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Jan 07, 2005
The Wayward Sun

ABOVE: Our Milky Way Galaxy as photographed in Infrared by NASA's COBE Spaceprobe.

The sun courses along the zodiac and has no direct connection to the Milky Way. Yet various cultures claim that the sun formerly moved on the Milky Way. This theme is particularly prominent in tropical Africa. For example, the west-equatorial Pygmies assert that the Milky Way is Kmvum's or Mvum's road to the sun in order to renew himself. They call it dzi ko or nwa ko, "road" or "path of the sky". The Rundi tighten the connection of the Milky Way and the sun even further, calling the Milky Way inzira y'izuba, "the sun's track". On condition that such folkloristic "wisdom" is not always meaningless, a possible explanation for such traditions could be that they preserve memories of some other bright object moving over the Milky Way, an object bright enough to qualify as a sun. This solution is recommended by the version of the Fiote of the Loango Coast, that involves a large luminary other than the sun journeying over the Milky Way: "The Star Way [Galaxy] is the road for a funeral procession of a huge star which, once, shone brighter from the sky than the Sun."

That such curious traditions can hardly be dismissed as nonsensical oddities follows from the existence of a precise parallel within the confines of ancient Greece. Among the most obscure elements of the teaching of the Pythagoreans, including Philoponus, Oenopides and Metrodorus of Chios, was the belief that the sun was once on a different course: the Milky Way. This former sun was identified as Phaethon. Phaethon, of course, was the tragic hero who aspired to succeed his father Helius, the sun, but failed to manage the solar chariot and fell from the sky amid a catastrophic fire that set the world ablaze. Aristotle and a handful of later authors identify Phaethon the mock sun as the luminary that moved on the Milky Way. Aristotle wrote: "The so-called Pythagoreans give two explanations. Some say that the Milky Way is the path taken by one of the stars at the time of the legendary fall of Phaethon: others say that it is the circle in which the sun once moved. And the region is supposed to have been scorched or affected in some other such way as a result of the passage of these bodies."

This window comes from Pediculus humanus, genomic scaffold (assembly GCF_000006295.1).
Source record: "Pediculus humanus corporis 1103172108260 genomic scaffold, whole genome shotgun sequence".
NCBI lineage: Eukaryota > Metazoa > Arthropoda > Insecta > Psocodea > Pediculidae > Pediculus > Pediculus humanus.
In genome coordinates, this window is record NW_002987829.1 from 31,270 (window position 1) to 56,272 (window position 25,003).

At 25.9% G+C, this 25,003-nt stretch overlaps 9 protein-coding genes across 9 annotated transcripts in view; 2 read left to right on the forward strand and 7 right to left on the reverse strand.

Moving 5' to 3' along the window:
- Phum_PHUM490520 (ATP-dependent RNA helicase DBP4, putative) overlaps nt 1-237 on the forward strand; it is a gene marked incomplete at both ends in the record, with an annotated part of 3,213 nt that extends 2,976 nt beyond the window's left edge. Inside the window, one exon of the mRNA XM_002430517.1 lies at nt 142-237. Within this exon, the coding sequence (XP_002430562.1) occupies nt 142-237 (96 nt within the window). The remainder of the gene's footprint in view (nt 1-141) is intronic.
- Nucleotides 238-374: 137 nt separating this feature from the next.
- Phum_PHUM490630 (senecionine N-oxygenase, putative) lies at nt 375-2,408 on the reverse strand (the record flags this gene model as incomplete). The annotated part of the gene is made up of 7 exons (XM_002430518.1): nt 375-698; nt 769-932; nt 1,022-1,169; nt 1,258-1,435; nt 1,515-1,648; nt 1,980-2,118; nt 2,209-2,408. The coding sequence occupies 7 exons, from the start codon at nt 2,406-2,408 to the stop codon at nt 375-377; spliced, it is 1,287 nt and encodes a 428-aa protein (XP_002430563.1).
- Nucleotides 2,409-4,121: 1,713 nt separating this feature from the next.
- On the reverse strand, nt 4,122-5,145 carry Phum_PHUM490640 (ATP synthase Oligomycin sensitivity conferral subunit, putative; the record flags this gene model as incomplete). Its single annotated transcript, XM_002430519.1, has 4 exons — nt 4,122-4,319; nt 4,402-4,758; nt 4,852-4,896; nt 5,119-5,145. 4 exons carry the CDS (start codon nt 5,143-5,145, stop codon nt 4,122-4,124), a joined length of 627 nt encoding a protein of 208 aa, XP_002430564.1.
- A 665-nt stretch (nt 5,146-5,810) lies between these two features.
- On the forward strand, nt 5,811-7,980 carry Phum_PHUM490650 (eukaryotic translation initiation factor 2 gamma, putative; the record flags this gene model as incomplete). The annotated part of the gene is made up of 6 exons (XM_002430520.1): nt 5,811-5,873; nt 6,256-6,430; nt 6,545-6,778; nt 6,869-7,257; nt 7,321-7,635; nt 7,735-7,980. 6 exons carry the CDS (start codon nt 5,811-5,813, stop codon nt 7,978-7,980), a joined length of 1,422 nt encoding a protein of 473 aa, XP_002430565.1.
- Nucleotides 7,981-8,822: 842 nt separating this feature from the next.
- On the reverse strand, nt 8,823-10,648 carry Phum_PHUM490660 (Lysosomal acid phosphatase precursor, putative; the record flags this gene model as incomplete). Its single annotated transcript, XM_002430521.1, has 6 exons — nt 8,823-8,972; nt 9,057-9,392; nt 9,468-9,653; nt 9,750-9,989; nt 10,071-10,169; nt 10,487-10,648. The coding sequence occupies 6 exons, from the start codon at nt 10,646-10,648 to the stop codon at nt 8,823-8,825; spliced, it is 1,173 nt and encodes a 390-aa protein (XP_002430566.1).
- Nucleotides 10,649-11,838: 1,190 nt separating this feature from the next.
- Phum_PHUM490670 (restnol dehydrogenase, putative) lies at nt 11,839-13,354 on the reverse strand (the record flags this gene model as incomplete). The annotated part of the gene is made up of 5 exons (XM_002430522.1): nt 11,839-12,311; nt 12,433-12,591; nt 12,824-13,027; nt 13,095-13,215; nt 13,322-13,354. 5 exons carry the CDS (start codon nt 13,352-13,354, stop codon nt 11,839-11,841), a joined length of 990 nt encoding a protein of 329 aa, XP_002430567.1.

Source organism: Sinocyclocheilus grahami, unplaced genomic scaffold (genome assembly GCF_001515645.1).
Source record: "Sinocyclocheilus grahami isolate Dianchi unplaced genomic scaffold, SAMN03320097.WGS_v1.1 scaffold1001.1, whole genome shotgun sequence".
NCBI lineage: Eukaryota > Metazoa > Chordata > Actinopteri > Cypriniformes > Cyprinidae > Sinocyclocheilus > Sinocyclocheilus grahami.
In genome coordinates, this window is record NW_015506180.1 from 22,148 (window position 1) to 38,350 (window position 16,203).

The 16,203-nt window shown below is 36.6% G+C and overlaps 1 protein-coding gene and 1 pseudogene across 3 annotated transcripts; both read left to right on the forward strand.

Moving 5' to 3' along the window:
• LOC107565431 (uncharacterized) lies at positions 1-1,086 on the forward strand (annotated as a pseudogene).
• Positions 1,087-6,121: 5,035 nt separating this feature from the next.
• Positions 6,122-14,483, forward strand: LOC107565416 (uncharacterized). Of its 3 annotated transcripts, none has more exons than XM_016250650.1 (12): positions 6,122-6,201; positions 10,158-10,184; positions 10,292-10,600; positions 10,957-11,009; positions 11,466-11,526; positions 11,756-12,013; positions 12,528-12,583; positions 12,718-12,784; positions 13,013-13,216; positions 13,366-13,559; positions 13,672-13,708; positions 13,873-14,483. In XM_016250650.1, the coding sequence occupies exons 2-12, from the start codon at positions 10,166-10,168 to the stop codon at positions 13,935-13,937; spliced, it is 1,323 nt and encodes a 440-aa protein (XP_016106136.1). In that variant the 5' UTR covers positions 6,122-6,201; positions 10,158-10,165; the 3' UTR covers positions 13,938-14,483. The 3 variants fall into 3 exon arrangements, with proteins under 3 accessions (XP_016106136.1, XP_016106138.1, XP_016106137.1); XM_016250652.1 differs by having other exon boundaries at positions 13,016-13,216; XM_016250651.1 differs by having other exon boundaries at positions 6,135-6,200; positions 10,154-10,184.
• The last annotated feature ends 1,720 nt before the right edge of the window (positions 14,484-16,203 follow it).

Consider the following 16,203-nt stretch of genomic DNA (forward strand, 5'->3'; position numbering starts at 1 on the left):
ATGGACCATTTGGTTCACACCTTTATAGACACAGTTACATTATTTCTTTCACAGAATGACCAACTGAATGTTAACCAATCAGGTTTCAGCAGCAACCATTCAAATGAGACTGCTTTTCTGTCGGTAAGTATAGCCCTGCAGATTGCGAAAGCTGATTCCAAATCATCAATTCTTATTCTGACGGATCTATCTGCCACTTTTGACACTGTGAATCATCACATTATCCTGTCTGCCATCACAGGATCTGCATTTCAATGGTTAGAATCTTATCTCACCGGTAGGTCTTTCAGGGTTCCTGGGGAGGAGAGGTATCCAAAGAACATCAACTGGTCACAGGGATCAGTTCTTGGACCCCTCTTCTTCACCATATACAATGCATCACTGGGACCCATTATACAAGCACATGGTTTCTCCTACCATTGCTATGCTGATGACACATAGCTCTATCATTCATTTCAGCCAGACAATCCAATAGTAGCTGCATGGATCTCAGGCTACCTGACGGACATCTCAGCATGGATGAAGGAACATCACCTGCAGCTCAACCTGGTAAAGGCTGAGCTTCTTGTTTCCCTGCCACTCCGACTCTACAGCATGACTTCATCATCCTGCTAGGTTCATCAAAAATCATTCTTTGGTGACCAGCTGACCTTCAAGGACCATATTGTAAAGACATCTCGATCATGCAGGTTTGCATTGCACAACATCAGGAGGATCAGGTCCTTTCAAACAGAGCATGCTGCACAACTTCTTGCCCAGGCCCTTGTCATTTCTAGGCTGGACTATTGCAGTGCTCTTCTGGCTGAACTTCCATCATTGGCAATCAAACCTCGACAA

The above is just one of scores of anomalous yet universal themes that cry out for an explanation. It is likely that the "sun" and the "Milky Way" were metaphoric replacements of some other objects formerly observed in the sky that are currently lost. For example, the former "sun" could have been a giant comet, as the Jesuit scholar Kugler proposed long ago, and the "Milky Way" that was produced in its trail could be based on an increased zodiacal light, such as proposed by Clube et al. Alternative explanations can be proposed. The plasma model advocated on this website includes the possibility that many myths trace to an episode in which the magnetosphere of the earth was once visibly glowing as a semi-permanent “aurora”. If such conditions really prevailed in the Holocenic past, it stands to reason that myths of a former sun treading the Galaxy derived from genuine memories of a turbulent sky.

Contributed by Rens van der Sluijs


David Talbott, Wallace Thornhill
Amy Acheson
  CONTRIBUTING EDITORS: Mel Acheson, Michael Armstrong, Dwardu Cardona,
Ev Cochrane, C.J. Ransom, Don Scott, Rens van der Sluijs, Ian Tresman
  WEBMASTER: Michael Armstrong

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